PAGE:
Organisms and culture conditions

Cells of Emiliania huxleyi (Lohman) Hay & Mohler CCMP 2090 were obtained from the National Center for Marine Algae and Microbiota (formerly the Culture Collection of Marine Phytoplankton), Bigelow Laboratory for Ocean Sciences, Maine, USA, in 2011 and stored in our laboratory. The strain was isolated in the South Pacific Ocean in 1991 and cloned as an axenic culture. Cells were grown in a flat-oblong glass vessel (either 500 mL or 2 L) containing artificial seawater (Marine Art SF-1, produced by Tomita Seiyaku Co. Ltd., Tokushima, Japan and distributed by Osaka Yakken Co. Ltd., Osaka, Japan) enriched with Erd-Schreiber’s seawater containing 10 nM sodium selenite instead of soil extracts (MA-ESM)43. The culture was continuously illuminated by white fluorescent lamps at an intensity of 100 µmol photons m−2 s−1 at 25 or 15 °C under aeration with sterilized air at a flow rate of 100 mL min−1. Growth of E. huxleyi was monitored as optical density at a wavelength of 750 nm (OD750) with a UV-1700 spectrophotometer (Shimadzu, Kyoto, Japan), by counting cell numbers under a microscope with a camera system (BX-50, Olympus, Tokyo, Japan), and with an automatic particle counter (CDX-1000×, Sysmex Corporation, Kobe, Japan).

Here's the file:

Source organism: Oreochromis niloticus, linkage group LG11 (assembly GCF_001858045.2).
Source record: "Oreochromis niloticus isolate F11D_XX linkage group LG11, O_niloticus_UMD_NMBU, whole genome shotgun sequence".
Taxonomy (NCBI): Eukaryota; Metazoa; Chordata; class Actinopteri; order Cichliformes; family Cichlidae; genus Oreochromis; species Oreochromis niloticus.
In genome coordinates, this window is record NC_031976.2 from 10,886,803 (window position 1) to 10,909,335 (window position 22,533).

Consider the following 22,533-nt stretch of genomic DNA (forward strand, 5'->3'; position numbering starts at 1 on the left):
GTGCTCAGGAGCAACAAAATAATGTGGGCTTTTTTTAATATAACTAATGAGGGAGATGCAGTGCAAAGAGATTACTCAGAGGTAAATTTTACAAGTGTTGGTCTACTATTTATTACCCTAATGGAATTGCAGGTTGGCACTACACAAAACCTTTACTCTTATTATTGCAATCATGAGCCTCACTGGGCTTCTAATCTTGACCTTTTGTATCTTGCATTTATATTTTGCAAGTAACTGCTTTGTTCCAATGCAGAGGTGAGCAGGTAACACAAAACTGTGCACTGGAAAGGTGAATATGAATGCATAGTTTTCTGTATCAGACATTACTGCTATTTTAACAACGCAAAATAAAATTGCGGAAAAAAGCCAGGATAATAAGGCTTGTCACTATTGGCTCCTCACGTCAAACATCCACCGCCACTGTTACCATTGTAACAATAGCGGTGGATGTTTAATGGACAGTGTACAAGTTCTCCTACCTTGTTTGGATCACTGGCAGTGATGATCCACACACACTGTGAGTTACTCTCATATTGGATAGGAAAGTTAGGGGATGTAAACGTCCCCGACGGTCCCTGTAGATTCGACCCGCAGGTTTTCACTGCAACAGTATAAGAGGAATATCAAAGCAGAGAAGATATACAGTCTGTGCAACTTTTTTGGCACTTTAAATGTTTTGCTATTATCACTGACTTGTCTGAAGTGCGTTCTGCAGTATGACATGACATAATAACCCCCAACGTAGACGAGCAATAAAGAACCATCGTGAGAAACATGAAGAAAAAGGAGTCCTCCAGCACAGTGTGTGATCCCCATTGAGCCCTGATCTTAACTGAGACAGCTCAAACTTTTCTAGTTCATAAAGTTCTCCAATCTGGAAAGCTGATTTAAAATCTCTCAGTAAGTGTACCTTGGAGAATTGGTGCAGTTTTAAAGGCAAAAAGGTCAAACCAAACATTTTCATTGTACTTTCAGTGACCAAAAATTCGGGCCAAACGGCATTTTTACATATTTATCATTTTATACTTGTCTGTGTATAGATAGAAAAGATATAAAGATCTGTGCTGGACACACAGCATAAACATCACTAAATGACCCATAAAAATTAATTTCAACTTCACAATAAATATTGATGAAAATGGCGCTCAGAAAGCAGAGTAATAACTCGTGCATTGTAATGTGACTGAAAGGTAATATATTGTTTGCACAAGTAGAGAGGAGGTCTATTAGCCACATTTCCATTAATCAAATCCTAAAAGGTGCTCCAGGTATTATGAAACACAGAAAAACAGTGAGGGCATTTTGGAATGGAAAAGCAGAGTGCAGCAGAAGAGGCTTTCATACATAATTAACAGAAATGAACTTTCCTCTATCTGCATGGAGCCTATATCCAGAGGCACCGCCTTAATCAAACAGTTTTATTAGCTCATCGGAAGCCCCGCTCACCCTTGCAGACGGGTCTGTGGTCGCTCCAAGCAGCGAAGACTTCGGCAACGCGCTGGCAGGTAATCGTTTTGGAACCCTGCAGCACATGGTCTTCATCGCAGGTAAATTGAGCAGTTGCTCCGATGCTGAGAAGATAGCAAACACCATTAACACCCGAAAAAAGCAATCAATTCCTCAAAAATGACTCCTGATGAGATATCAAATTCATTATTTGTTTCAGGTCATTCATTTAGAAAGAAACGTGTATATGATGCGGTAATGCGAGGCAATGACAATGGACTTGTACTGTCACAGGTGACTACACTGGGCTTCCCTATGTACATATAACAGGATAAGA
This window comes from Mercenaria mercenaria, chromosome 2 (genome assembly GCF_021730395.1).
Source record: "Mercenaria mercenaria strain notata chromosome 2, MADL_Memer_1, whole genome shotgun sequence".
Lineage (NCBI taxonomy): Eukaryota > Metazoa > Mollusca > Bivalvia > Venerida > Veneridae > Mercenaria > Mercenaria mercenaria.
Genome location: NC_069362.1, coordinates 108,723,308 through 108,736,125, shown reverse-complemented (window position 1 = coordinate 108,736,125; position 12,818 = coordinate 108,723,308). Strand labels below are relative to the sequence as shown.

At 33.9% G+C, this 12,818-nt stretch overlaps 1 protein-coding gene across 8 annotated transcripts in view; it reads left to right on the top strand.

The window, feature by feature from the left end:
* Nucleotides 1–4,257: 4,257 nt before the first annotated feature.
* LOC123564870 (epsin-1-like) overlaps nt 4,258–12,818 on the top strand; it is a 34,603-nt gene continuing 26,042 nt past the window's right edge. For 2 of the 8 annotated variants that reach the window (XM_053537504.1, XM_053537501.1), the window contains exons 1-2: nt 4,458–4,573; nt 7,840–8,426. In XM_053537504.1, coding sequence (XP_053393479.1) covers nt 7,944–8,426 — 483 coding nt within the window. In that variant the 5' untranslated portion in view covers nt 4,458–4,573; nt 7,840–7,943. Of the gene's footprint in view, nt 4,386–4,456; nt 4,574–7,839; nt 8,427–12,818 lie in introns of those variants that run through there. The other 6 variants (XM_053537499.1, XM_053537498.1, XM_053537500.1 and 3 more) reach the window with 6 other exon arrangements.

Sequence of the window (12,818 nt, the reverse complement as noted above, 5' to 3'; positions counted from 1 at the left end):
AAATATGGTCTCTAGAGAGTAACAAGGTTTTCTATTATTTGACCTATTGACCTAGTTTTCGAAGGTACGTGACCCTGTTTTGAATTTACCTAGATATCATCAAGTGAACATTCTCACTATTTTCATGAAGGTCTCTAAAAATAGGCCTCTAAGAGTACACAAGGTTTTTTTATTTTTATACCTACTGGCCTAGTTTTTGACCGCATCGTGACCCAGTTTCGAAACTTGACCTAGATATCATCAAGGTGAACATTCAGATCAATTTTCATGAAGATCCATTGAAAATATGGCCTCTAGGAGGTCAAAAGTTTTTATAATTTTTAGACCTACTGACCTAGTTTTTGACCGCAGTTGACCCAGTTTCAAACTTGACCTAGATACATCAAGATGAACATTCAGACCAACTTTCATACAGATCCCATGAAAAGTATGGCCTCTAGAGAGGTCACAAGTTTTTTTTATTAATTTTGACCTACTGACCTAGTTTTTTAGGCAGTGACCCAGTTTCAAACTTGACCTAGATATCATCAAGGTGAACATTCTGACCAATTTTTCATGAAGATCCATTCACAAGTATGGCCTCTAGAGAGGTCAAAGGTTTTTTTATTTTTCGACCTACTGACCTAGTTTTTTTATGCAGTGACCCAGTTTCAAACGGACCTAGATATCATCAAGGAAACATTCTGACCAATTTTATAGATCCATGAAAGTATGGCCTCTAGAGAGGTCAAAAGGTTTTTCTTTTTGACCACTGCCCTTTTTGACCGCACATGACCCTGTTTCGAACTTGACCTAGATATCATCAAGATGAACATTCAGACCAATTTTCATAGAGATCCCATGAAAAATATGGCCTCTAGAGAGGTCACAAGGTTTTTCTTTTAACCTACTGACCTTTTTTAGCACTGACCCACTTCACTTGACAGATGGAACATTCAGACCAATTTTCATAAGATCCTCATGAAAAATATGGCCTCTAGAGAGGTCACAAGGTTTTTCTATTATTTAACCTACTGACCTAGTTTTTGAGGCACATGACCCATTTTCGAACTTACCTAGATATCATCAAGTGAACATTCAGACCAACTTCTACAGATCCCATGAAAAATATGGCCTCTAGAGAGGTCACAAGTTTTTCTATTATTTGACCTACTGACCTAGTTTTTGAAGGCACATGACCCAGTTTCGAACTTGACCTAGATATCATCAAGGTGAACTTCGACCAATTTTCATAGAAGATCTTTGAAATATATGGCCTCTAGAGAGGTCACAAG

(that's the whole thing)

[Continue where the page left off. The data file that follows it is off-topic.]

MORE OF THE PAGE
13C-labelling experiment

For the 13C-labelling experiment, E. huxleyi cells were cultured in MA-ESM in which inorganic carbon was substituted with 13C. This medium was prepared by using the following procedure. First, HCl was added to the MA-ESM (pH 8.2) to reduce the pH of the medium to below 3. N2 gas was then bubbled through the medium for >1 h to eliminate dissolved inorganic carbons. Then, CO2-free NaOH solution (at an oversaturated concentration in water) was added under continuous N2 bubbling to adjust the pH to 8.2. Thereafter, sodium 13C-bicarbonate (CLM-441-PK, 13C 99%, 97% + chemical purity, Cambridge Isotope Laboratories, Inc., Tewksbury, MA, USA) was added (final concentration, 4 mM). The medium containing sodium 13C-bicarbonate was stored in a tightly capped glass bottle until use.